Brian Stewart argues in favor of Cold War now in order to avoid Hot War later.
The fatal mistake of yesterday was to believe (or at least to pretend) that Chinaâ€™s rise could be safely accommodated without exposing the liberal order to immense risk. The fatal mistake of today, it would appear, is to imagine that America can prevail without a vigorous strategy and capable allies over such a dynamic and formidable revisionist power. The last time liberal civilization faced such a determined adversary it was the Soviet Union. It is common to regard the peaceful end of the Cold War as inevitable, but in truth its outcome was shaped by a series of decisions and policies that were by no means predetermined. Many of the global institutions of the liberal order played their part in the struggle against various forms of communist totalitarianism, but it was the strategic foresight of Washington and the global deployment of American power that made the difference.
Despite the profound differences with Soviet communism, the challenge posed by the authoritarian ideology of the Peopleâ€™s Republic of China is redolent of the long twilight struggle that marked the second half of the 20th century. Nonetheless, prominent voices today allege that a cold war with China would be â€œunnecessaryâ€ and â€œdestructive.â€ But compared to what? The prospect of a shooting war, or even intense competition, is invoked to incapacitate prudent measures to contain Chinese power and deter Chinese aggression. For those who believe in liberal ideals and principles, it is the prospect of Chinese hegemony under the writ of the CCP that presents a more truly unnecessary and destructive scenario.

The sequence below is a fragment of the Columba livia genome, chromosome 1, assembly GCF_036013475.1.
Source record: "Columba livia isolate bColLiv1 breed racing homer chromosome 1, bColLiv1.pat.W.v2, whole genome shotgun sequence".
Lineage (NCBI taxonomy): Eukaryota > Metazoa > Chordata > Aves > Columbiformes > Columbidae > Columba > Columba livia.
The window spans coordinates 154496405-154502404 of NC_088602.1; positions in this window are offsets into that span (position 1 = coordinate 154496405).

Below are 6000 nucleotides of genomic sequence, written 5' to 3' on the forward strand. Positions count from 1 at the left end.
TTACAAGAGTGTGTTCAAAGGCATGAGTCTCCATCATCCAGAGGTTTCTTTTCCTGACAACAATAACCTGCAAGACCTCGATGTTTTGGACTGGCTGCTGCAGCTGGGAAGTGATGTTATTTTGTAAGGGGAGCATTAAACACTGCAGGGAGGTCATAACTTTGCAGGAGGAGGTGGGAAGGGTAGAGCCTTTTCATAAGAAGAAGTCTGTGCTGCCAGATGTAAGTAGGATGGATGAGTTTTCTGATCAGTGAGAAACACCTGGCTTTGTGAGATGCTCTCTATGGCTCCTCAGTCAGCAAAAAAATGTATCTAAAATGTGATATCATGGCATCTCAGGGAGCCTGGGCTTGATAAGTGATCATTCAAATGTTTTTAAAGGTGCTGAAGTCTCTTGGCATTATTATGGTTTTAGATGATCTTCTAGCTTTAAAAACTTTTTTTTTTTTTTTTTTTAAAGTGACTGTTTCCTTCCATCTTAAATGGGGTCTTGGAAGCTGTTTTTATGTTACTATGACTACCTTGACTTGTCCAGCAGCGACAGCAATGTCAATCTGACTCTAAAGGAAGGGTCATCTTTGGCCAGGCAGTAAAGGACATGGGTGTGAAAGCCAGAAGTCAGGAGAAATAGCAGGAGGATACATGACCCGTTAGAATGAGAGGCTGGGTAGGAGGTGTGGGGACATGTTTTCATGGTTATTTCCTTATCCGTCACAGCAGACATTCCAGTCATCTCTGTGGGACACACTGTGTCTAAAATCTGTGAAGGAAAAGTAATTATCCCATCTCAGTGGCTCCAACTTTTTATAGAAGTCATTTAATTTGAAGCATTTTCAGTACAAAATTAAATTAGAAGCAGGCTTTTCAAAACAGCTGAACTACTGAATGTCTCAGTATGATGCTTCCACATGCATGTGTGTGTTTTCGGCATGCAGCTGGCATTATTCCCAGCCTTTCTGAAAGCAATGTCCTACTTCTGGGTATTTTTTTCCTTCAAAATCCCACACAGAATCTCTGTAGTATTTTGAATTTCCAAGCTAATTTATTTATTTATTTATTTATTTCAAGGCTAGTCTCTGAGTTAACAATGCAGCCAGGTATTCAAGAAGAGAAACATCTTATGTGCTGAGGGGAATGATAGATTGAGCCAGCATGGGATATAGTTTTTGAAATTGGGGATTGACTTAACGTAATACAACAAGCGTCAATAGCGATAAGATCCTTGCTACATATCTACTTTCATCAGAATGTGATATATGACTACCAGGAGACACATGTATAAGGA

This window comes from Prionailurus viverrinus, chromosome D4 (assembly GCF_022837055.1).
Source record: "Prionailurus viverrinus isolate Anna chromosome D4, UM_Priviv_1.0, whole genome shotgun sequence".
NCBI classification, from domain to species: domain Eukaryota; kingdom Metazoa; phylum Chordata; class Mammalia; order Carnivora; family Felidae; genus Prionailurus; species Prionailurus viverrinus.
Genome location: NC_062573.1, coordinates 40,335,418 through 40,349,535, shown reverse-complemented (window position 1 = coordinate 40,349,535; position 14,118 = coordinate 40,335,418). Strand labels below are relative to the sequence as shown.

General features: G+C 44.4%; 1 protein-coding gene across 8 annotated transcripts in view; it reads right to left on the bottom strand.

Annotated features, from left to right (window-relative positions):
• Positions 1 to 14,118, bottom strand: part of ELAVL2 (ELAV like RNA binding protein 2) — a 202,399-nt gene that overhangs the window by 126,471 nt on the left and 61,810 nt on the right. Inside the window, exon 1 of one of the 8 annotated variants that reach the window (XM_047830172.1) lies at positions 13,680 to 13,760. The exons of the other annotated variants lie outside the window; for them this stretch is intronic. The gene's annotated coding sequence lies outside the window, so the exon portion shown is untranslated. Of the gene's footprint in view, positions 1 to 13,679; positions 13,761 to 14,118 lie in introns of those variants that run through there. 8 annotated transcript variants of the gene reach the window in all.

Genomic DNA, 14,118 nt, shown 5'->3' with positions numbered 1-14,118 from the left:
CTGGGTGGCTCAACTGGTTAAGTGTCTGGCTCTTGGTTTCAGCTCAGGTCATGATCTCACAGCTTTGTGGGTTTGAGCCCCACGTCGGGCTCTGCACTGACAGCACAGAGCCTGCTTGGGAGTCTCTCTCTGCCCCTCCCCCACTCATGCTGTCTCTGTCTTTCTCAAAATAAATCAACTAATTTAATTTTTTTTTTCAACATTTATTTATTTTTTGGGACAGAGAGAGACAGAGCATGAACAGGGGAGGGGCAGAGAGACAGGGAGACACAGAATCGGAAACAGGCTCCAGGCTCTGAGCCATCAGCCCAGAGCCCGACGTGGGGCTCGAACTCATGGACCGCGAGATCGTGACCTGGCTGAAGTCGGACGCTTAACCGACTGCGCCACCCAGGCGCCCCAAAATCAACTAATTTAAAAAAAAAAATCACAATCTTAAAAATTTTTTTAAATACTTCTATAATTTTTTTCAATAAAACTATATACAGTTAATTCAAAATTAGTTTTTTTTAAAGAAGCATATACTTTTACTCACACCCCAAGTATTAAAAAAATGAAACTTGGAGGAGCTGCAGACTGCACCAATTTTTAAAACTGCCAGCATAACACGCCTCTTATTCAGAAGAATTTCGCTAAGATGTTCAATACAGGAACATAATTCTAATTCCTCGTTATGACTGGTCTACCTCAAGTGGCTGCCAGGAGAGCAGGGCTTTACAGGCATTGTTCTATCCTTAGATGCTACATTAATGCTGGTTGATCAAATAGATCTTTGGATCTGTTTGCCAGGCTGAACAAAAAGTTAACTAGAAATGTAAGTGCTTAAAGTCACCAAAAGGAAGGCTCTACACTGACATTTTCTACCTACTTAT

In the years ahead, the potential for armed conflict between the United States and the Peopleâ€™s Republic is by no means trivial. But as the first cold war largely demonstrated, great power conflict is not inevitable. Beyond capitulation to the CCPâ€™s strategic imperativesâ€”allowing Beijing to quash the freedom of Hong Kong, annex Taiwan, and bully other free peoples into submissionâ€”the surest way to avoid war is by adopting a robust strategy to counter Chinaâ€™s expansionism. This would entail acting in concert with like-minded nations to divest and decouple from Chinaâ€™s economy while deploying and, if necessary, wielding military force to establish what Dean Acheson once referred to as â€œsituations of strengthâ€ in the Far East.
Such a strategy would be premised on observing a distinction once made by Michael Ignatieffâ€”that adversaries whose designs â€œyou want to defeatâ€ are not necessarily enemies whose existence â€œyou have to destroy.â€ It can no longer be credibly denied that China is an adversary of the United States. If it is not treated accordingly, it may prove impossible to prevent it from becoming a full-fledged enemy.
I think his postion is inarguable. The Free World Democracies cannot keep enriching China as a trading partner if China remains determined upon combining domestic tyranny and brutality with adversarial foreign aggression.